Sleuthing on the Trail of Stone, Part 2 of 3 Finding a Forgotten Quarry

From the Article

Over decades, authors and authorities have attributed C.P.R. stonework vaguely to Scots or others “brought over” for the work. I’ve long been suspicious of such assumptions. Such historians are not making use of the simplest tool available, the censuses of Canada, several of which are now transcribed and electronically indexed. Herein I’ve shown half of Camp Sixteen’s workers were born Canadians and all others had landed permanently. We need no longer defer our pride of place.

The cover photo for this issue captures the fanhouse (west) portal of the Connaught Tunnel under Rogers Pass, BC, circa 1971. Photo by Tom W. Parkin

These railway quarrymen and masons played significant roles during their brief era – the transition between the use of wood and the introduction of concrete. Their names need no longer go unrecognized as the price of progress or as some inherent prejudice.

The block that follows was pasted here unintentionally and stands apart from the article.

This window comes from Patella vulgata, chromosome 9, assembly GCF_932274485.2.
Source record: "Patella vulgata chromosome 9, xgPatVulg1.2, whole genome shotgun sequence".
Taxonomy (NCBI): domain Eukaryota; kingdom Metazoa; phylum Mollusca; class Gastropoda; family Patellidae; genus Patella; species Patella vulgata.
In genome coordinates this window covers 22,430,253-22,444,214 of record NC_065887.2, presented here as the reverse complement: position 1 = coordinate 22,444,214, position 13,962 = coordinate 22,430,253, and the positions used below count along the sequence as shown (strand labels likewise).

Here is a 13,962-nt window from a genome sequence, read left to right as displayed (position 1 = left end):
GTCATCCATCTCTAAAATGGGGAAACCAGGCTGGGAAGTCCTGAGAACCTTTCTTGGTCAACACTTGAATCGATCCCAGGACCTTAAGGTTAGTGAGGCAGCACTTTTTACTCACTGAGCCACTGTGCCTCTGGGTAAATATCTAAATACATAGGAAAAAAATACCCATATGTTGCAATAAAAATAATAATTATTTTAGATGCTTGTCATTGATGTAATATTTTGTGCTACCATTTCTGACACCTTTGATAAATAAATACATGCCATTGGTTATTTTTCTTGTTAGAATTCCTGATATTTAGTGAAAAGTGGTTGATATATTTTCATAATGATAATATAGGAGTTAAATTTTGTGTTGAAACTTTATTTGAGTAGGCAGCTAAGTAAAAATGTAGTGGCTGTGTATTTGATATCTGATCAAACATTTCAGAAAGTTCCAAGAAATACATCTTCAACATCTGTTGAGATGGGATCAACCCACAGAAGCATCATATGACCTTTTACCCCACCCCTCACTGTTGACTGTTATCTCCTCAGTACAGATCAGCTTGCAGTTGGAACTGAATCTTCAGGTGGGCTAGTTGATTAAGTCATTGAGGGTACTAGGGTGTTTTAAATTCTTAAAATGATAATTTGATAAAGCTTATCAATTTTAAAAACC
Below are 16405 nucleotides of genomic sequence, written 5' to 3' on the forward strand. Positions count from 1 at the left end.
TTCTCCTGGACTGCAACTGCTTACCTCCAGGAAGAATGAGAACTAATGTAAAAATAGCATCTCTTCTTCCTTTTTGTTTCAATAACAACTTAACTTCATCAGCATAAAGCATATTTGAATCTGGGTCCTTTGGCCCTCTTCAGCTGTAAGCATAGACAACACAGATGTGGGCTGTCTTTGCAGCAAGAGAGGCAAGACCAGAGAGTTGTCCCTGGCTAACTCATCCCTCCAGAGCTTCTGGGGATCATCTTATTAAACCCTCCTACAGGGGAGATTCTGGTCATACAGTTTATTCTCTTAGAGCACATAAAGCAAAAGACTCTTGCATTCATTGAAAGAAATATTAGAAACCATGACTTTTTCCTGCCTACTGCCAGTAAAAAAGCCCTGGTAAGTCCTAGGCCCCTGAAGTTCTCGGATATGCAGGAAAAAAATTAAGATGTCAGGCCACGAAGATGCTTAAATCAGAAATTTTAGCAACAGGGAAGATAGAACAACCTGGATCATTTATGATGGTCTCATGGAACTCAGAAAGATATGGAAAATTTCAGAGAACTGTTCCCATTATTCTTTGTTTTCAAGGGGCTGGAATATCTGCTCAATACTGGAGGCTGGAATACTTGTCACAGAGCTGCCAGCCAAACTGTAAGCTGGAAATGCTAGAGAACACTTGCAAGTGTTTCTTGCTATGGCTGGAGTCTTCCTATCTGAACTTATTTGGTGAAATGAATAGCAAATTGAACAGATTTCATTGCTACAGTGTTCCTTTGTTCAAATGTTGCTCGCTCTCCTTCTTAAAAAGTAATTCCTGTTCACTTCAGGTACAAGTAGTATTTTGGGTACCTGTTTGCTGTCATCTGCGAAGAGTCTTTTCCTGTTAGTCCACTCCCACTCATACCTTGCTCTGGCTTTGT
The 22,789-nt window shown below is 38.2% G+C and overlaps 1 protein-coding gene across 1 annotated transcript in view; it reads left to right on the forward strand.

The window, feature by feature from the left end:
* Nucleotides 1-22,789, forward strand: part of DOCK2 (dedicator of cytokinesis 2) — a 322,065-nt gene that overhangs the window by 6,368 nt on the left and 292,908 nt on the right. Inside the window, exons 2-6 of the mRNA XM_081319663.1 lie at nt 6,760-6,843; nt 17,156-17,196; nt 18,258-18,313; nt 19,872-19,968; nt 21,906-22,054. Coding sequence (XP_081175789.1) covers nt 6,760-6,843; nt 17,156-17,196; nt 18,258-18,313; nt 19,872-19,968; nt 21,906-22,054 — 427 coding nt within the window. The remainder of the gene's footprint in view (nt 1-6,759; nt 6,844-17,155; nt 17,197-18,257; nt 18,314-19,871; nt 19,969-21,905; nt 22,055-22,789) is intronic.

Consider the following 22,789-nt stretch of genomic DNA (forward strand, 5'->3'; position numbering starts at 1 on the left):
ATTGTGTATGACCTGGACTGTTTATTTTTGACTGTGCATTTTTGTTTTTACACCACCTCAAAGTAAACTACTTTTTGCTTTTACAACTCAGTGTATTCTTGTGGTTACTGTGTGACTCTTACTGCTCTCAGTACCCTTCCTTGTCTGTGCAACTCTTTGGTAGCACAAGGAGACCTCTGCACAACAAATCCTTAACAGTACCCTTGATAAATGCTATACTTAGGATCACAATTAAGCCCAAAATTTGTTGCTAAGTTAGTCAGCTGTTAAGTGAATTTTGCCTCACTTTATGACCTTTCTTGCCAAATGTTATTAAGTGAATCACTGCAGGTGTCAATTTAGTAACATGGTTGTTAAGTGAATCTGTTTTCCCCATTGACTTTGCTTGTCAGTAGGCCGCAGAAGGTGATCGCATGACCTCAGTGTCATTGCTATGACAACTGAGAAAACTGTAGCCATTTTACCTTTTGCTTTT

My application of petrographic sleuthing to historic masonry is a methodology previously unpublished, and possibly invented by this amateur. Two academics have credited it as worthy of a geoscience thesis. Wikipedia terms it “forensic masonry.” I simply advise readers they too, could expand our knowledge of CP history through their own curiosity or creative thinking.

Awards & Recognition

Awarded Best Article by the Canadian Railroad Historical Association at the 2022 Exporail Awards

“The ensuing story reads like a mystery novel with clues, dead ends and no murder. He finds answers [using] petrographic sleuthing to historic masonry.”

Sleuthing on the Trail of Stone Trilogy

Part 1 | Part 2 | Part 3

All Publications